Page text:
The Library Arts Center has exciting news to share—we have installed a Letterpress Studio to boost our creative offerings and studio programming, with help from Newport artist and former LAC board member Ann St. Martin Stout. The new space is located in the former photographic dark room within the existing studio space on the lower level of the Arts Center. The project began when two things converged: the fact that there was a dormant letterpress in need of repair that had been stored away for many years in the basement of the Arts Center; and Stout’s participation in a free letterpress workshop at Dartmouth Book Arts Studio (DBAS) in Hanover. Using her burgeoning knowledge of letterpress and love of the printed word, Stout sought out the mentorship of the instructors at DBAS, as well as drawing on her local connections to initiate setting up a letterpress room in her local community. The seed equipment for the studio—a manually operated “Young American Secretary No. 7” letterpress, was manufactured in the late 1800s. The letterpress was donated by the English family during Doris Nelson’s tenure as director of the Library Arts Center.
In an effort to fill out the needs of the emerging Letterpress Studio, the owners of Newport’s former Barrett Press – Keith and Sylvia McElreavy – were contacted. Through their generosity, the Library Arts Center obtained another, larger press: “Chandler and Price 9” x 12”, manufactured in the early 1900s, as well as a donation of thousands of dollars’ worth of letterpress equipment. Rollers, a chase and a treadle were purchased and installed by the Arts Center in late 2018 to ensure that the studio’s presses were fully operational and ready for use. It is fitting, and particularly of interest to Kate N. Luppold, executive director of the Arts Center, that Newport’s historical resources, i.e. items from Barrett Press, est. 1946, be put to use in the Library Arts Center Studio.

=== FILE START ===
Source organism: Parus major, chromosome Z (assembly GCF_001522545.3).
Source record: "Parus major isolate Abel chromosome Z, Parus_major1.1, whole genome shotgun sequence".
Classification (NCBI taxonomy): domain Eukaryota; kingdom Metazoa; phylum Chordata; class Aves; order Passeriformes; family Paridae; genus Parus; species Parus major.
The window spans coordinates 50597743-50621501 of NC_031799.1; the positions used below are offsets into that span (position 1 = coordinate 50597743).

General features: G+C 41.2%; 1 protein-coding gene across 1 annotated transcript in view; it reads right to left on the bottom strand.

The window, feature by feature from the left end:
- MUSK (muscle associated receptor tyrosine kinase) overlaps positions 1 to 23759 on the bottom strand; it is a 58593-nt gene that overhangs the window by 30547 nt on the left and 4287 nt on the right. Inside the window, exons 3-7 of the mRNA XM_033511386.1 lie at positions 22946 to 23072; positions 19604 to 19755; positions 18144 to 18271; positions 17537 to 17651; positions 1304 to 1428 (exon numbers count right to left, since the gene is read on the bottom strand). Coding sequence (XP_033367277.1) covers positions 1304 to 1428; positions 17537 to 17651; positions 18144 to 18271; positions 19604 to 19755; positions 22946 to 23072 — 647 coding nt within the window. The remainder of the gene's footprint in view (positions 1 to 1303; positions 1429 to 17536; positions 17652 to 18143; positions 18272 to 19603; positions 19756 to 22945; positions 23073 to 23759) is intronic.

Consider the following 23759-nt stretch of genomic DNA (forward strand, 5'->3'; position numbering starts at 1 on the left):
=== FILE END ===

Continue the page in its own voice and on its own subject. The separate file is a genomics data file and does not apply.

Along with the donations of the English family, the McElreavys, and the time of Bob Metzler of DBAS, other community members have assisted in the setting up of the press studio, in particular Bob Dombroski, professional (semi-retired) painter who generously donated his time and materials to paint the completely black darkroom a very pleasant shade of white. The Letterpress Studio is currently outfitted with close to 100 plates with images, more than 24 trays of type, and lots of ink, along with other necessities. Two sets of wooden type have been generously given by donors Deborah Stone and Cathryn Baird.
The mentorship of folks from the Dartmouth College Book Arts Department has been a source of guidance and information for Stout, as she has spent countless hours giving thought to the best layout for the small space, as well as determining and obtaining all the parts and pieces necessary for the space to be operational from locations all around New England.
Stout was pleased to host a Letterpress Open House in November of last year to debut the newly renovated space and give community members and donors to the program a chance to see the presses in action. Attendees were given the opportunity to tour the new space and create a letterpress coaster to take home as a souvenir.
Now that the Library Arts Center Letterpress Studio up and running, an introductory class is being offered that will prepare interested persons to use the studio’s presses—a pre-requisite for planned upcoming supervised open studio hours. Informal tours of the Letterpress Studio are available with Stout—LAC Letterpress Studio Coordinator—upon request. To find out more about the Center’s letterpress offerings, or to find a schedule of classes being offered, see the link HERE.